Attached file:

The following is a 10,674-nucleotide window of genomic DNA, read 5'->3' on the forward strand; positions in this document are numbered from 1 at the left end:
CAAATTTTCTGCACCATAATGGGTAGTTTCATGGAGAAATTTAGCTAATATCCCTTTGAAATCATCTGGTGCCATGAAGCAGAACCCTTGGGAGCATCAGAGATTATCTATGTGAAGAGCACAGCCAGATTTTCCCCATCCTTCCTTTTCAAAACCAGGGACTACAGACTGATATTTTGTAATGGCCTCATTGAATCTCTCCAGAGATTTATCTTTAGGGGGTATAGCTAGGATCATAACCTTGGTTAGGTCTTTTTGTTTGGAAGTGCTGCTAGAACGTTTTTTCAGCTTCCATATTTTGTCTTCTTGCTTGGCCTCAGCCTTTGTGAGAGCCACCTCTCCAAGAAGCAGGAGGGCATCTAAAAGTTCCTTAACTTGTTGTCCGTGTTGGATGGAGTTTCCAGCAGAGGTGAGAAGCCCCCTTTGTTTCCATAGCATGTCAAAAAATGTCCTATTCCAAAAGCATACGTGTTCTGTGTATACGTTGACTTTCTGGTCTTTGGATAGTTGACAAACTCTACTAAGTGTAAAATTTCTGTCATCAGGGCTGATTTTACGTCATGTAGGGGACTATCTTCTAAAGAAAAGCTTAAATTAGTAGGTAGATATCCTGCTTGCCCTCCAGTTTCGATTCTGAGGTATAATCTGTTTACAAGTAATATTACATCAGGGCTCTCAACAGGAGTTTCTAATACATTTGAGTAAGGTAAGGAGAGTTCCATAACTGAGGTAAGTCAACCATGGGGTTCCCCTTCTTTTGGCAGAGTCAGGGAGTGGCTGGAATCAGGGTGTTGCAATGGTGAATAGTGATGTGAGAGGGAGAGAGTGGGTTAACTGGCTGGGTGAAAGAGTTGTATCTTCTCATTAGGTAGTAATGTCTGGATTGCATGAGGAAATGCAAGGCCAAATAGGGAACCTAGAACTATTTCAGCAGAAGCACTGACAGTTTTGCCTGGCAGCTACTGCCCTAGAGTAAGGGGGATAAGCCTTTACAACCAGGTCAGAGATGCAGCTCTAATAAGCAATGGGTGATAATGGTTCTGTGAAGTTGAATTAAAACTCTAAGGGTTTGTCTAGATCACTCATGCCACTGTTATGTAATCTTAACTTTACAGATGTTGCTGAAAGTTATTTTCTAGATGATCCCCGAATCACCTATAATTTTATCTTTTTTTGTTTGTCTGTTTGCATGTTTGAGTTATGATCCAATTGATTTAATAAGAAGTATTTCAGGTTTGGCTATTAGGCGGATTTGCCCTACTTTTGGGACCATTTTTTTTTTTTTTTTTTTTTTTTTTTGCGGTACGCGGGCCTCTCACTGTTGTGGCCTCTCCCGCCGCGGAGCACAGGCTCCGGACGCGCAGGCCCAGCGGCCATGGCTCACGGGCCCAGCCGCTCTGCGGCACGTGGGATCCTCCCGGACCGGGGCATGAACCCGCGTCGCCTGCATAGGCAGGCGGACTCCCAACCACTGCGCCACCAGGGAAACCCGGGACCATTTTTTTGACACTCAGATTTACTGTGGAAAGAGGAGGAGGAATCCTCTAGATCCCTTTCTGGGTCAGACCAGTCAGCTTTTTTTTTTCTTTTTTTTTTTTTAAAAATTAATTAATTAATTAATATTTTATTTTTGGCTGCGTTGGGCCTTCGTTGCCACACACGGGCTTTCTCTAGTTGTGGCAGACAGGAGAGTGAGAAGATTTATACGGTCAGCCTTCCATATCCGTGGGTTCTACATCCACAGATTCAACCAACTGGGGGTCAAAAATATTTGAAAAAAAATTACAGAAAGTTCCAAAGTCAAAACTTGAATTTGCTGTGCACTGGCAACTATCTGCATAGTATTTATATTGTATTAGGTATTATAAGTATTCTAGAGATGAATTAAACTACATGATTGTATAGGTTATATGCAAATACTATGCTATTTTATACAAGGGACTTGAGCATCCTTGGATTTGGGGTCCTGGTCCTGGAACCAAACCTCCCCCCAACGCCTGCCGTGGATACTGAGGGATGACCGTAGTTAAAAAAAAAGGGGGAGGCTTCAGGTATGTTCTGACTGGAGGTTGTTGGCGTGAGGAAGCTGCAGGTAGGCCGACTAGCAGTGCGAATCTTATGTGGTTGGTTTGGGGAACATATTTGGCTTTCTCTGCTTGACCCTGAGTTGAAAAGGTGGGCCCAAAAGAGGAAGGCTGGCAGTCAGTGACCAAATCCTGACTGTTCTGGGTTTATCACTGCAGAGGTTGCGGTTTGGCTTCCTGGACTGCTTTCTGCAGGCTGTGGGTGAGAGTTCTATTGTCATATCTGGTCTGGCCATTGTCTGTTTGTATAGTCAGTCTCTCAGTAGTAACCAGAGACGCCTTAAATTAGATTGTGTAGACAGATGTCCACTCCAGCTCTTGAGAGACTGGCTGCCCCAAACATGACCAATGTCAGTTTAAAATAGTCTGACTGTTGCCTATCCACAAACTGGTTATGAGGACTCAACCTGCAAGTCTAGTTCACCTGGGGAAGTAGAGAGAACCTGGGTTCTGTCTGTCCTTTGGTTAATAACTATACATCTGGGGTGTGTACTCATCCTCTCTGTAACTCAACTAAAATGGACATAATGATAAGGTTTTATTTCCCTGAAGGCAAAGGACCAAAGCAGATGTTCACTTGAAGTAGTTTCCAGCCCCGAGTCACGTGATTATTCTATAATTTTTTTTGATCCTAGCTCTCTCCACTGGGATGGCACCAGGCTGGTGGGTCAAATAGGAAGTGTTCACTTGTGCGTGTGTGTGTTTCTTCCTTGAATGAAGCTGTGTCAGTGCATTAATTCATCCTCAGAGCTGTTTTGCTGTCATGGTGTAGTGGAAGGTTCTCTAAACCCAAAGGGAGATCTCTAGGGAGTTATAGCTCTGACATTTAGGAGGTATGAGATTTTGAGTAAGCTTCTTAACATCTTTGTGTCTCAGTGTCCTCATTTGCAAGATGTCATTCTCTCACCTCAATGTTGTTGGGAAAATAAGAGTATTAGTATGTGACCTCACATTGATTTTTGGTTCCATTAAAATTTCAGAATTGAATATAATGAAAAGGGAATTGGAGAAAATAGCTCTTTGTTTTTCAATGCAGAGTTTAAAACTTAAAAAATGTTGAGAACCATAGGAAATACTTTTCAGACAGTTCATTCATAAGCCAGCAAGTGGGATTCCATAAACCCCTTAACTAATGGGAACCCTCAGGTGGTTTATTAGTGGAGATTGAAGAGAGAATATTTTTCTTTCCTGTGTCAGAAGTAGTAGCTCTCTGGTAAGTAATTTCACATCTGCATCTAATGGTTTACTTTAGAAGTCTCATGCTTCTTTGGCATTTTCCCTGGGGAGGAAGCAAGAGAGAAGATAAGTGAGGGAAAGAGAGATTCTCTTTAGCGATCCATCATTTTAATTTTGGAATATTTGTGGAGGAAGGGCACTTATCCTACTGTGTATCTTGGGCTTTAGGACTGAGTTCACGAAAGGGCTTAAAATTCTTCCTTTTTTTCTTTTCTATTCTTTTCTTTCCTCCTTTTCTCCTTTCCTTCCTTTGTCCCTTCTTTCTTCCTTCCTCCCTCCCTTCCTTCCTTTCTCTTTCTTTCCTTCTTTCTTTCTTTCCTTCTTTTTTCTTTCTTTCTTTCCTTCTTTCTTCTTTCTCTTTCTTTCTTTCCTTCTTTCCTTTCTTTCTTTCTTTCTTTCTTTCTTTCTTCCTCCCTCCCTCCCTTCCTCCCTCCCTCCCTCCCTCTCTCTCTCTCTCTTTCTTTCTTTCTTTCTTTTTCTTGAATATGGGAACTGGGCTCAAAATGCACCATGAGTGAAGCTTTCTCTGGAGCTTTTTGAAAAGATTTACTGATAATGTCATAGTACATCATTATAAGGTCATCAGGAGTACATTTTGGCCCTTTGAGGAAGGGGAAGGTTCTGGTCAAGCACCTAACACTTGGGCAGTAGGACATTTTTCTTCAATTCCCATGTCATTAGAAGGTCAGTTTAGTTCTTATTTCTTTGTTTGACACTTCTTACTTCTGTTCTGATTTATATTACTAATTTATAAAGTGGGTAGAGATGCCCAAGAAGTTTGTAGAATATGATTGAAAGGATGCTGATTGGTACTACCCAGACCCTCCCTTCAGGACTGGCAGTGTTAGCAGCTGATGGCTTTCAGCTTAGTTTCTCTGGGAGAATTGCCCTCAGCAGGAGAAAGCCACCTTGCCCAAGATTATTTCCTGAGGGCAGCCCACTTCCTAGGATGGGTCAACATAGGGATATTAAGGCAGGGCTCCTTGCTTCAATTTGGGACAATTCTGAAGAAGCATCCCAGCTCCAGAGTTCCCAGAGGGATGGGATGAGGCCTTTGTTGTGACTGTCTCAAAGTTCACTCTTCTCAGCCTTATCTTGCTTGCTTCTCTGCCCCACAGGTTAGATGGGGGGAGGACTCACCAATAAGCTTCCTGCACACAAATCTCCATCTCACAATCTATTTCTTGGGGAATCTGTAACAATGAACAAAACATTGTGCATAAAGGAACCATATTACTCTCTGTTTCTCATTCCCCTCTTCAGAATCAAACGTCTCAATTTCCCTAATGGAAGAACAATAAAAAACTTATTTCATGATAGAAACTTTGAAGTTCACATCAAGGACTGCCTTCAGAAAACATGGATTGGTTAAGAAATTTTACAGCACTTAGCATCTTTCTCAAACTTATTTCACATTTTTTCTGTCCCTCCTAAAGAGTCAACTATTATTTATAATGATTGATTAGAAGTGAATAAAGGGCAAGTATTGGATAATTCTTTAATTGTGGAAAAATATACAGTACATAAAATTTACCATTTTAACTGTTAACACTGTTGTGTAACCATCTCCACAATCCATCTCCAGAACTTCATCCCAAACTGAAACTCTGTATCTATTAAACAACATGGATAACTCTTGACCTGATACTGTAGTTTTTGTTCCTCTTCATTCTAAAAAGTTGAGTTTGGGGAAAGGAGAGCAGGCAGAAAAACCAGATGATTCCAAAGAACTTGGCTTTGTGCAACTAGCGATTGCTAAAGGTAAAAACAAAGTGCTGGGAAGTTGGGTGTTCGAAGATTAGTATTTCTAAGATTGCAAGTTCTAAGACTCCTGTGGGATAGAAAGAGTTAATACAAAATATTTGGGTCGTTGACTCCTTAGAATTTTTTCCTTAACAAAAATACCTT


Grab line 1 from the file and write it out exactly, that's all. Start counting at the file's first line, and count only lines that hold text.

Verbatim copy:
The following is a 10,674-nucleotide window of genomic DNA, read 5'->3' on the forward strand; positions in this document are numbered from 1 at the left end: